In terms of the advice that marketing is a marathon rather than a sprint, I would somewhat disagree when it comes to traditional publicity. It’s more like a loooong sprint! Most important to remember, traditional publicity is over after the book is released. After the book release authors do their previously scheduled book readings and signings combined with publicity aimed to target the news of the events rather than to generate reviews.

All that said, web 2.0 media is fair game for continued promotion post book release. While personally, I like to see most of the blogger reviews around the same time as the book release, it’s great to keep getting your book mentioned by new blogger reviewers each month. Some of the best internet promotions I’ve seen are as follows:
  • Goodreads giveaway contest. This is free other than the books you are contributing and the contest generates a ton of reader interest. 
  • Focused release day internet push. Make your release day an international event on FB, google+ and other social media sites and invite people and follow up with them.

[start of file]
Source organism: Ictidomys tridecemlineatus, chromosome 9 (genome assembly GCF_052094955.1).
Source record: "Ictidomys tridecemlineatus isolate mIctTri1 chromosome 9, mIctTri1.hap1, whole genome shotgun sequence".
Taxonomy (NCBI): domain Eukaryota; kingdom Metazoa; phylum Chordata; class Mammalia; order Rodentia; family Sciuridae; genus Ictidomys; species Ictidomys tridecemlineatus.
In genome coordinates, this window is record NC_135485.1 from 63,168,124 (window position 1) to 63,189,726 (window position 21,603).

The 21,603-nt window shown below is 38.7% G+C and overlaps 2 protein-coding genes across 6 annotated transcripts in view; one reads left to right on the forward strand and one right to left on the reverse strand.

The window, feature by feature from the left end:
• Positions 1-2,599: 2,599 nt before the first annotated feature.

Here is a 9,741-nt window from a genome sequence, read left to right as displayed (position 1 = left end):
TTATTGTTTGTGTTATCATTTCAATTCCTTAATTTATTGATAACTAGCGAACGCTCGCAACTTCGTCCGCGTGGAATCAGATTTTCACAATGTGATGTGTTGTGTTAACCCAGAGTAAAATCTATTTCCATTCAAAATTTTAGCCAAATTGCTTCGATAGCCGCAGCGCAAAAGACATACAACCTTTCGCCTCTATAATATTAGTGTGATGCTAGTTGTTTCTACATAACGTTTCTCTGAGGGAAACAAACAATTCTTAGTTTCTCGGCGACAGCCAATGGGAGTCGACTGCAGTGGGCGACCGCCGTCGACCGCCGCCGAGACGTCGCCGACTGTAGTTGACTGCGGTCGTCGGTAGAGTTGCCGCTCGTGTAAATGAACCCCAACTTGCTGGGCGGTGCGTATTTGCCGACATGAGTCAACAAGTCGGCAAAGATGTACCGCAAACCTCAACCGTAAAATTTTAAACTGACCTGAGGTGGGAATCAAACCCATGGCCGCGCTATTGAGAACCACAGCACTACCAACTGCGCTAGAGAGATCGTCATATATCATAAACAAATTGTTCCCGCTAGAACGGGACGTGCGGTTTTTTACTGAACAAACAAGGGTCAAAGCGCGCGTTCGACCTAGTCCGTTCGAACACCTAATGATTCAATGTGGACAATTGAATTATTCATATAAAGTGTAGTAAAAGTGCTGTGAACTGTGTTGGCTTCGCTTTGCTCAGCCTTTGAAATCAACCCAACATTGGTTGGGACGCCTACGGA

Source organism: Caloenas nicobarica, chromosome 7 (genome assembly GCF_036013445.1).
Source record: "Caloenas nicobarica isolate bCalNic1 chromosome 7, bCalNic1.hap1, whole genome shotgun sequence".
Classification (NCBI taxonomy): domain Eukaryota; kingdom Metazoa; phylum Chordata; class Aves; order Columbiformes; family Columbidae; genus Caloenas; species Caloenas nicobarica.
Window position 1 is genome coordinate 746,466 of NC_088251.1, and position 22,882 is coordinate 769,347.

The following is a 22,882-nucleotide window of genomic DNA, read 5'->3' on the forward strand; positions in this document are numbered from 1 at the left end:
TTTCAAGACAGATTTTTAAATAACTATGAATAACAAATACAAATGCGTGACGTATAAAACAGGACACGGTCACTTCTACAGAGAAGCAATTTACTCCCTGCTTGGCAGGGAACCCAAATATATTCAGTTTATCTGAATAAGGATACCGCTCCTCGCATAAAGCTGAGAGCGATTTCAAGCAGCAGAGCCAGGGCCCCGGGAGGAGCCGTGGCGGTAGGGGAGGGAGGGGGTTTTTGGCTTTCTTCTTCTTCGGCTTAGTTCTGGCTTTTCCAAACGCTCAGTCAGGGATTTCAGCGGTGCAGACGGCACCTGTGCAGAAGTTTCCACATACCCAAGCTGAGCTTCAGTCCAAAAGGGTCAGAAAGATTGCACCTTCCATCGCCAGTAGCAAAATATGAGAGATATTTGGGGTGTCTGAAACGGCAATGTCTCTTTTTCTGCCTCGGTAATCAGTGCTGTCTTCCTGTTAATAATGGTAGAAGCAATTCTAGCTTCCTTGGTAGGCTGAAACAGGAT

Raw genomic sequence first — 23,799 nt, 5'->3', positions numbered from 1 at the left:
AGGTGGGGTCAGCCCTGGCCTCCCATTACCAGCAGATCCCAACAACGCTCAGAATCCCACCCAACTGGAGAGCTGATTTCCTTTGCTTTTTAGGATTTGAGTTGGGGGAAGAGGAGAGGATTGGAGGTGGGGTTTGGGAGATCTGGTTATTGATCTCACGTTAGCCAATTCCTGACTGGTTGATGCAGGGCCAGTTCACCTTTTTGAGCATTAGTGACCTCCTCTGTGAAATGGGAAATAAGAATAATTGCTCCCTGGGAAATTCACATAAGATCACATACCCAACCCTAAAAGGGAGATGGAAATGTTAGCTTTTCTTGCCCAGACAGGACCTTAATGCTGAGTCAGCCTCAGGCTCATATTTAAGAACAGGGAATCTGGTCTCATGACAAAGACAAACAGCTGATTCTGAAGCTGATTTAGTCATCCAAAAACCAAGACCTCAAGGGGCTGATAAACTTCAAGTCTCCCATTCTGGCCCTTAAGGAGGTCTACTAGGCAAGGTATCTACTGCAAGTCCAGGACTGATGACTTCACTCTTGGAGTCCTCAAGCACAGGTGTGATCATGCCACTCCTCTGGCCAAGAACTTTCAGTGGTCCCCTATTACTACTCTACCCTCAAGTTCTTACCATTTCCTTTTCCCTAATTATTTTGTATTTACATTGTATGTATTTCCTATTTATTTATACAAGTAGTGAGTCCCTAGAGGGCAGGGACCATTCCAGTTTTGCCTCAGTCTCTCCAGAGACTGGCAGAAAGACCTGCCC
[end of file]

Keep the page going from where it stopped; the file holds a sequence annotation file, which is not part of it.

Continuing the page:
• Buy Day. A couple of weeks after your book release, organize a Buy Day. The idea is to spike sales rankings and create a post release event. To do it, send a message to all of your contacts with a simple, specific request such as “Please post this link to my book on your facebook on Oct 28th saying that it’s Buy Day and encourage people to share.” Don’t ask for this more than once or it will quickly become ineffective. 
  • Kindle Nation. Kindle Nation is not connected to Amazon and features free and new Kindle releases. You can sponsor these posts for around $150-$300. It usually causes at least a bit of a rankings spike and you can do it a month or so after release. 
  • KDP Select. I realize that Amazon is a polarizing company in the publishing world, but if you chose to use the Kindle Select program, you agree to have your ebook exclusively on Amazon (not B&N or iTunes) for 90 days. In turn they promote you and there is a 3-5 day free book giveaway period. If you time the free 3 days to around 2 or 3 months after your release release, you can get a last engineered spike in rankings. 
It is possible to organize all of the above internet strategies in advance of the release. I would suggest authors do that so at the time of the release authors are focused on their book tours, topical interviews and... the next book!
From Therese & Morgan: We recommend that you research hiring a Publicist when you have A Deserving Novel and are professionally ready to boost your career to the next level.  If you should choose to hire a Publicist, take your time and find a service that fits your needs....and Never Forget that they work for You!

What Does A Publicist Do?